We describe the Reveal formal functional verification system and its application to four representative hardware test cases. Reveal employs counterexample-guided abstraction refinement, or CEGAR, and is suitable for verifying the complex control logic of designs with wide datapaths. Reveal performs automatic datapath abstraction yielding an approximation of the original design with a much smaller state space. This approximation is subsequently used to verify the correctness of control logic interactions. If the approximation proves to be too coarse, it is automatically refined based on the spurious counterexample it generates. Such refinement can be viewed as a form of on-demand “learning” similar in spirit to conflict-based learning in modern Boolean satisfiability solvers. The abstraction/refinement process is iterated until the design is shown to be correct or an actual design error is reported. The Reveal system allows some user control over the abstraction and refinement steps. This paper examines the effect on Reveal’s performance of the various available options for abstraction and refinement. Based on our initial experience with this system, we believe that automating the verification for a useful class of hardware designs is now quite feasible.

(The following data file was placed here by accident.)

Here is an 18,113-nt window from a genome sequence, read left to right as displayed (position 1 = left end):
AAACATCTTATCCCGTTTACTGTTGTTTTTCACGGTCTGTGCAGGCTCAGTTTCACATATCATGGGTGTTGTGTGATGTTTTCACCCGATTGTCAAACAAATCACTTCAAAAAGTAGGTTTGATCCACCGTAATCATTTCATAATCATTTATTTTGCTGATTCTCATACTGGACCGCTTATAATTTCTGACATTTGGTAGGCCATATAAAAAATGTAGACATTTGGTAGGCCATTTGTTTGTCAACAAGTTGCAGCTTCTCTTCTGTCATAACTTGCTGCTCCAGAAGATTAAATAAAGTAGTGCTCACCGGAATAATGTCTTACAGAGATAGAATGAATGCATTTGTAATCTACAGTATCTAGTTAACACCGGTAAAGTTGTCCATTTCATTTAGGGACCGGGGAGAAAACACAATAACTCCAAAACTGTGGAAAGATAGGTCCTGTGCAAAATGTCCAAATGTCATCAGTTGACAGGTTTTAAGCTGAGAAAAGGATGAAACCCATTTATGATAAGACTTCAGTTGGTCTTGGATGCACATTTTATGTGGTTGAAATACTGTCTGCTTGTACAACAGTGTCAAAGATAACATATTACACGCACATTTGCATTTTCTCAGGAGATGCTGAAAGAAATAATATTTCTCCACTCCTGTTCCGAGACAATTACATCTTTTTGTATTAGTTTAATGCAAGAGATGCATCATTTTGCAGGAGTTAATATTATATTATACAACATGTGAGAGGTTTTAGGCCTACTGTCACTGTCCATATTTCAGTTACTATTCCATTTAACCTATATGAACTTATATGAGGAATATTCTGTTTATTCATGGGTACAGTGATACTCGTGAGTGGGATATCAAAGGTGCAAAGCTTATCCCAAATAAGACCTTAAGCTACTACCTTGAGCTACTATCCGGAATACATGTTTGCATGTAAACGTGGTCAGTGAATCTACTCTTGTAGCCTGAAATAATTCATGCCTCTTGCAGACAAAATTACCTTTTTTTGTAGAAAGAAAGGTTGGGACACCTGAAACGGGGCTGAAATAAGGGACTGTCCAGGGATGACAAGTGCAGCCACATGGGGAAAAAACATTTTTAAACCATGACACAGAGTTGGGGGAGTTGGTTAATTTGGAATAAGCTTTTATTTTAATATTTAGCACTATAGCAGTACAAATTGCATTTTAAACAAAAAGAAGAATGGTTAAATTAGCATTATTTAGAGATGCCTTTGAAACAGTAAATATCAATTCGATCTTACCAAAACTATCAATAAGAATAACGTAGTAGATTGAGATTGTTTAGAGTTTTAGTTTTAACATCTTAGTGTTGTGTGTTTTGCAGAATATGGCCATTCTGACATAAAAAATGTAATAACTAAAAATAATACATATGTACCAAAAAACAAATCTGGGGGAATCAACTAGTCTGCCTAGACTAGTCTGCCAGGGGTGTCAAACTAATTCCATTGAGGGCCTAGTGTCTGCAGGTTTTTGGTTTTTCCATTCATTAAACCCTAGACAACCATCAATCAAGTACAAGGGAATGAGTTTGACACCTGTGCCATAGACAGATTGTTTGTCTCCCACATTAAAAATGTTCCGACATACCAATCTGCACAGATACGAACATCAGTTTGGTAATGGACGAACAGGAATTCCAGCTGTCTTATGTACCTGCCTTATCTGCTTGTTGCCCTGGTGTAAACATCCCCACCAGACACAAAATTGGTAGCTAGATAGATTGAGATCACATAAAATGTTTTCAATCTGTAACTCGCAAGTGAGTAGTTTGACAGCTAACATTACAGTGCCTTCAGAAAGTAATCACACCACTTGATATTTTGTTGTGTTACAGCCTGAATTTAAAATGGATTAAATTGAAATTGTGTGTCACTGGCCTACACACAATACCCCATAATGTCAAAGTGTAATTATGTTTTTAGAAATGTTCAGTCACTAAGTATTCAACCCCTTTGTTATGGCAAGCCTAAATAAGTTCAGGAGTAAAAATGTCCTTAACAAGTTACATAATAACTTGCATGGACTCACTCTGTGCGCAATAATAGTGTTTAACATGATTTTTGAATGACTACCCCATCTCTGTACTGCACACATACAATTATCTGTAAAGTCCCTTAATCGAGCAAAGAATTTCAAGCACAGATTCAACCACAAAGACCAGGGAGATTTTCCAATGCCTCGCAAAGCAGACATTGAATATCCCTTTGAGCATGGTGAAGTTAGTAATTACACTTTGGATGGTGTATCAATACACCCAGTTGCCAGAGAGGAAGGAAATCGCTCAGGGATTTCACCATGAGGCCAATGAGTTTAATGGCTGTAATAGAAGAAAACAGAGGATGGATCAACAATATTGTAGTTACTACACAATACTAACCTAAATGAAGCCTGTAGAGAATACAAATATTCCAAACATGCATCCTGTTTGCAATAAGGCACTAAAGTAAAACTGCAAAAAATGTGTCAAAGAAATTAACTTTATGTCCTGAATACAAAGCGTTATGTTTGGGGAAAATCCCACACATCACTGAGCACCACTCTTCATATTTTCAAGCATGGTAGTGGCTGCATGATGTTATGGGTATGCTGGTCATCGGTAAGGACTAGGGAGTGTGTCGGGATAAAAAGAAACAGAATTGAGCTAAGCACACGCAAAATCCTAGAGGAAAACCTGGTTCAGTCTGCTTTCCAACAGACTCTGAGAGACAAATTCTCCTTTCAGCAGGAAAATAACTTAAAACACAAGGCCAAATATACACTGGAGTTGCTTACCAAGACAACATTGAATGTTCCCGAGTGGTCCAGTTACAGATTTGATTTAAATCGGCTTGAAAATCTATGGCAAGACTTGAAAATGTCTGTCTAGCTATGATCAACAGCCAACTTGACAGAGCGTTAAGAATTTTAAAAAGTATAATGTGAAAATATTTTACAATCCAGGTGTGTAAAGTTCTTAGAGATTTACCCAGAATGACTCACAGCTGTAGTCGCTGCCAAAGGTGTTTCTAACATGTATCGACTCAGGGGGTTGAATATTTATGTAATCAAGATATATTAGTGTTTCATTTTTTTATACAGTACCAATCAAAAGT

References in zbMATH (referenced in 21 articles , 1 standard article )

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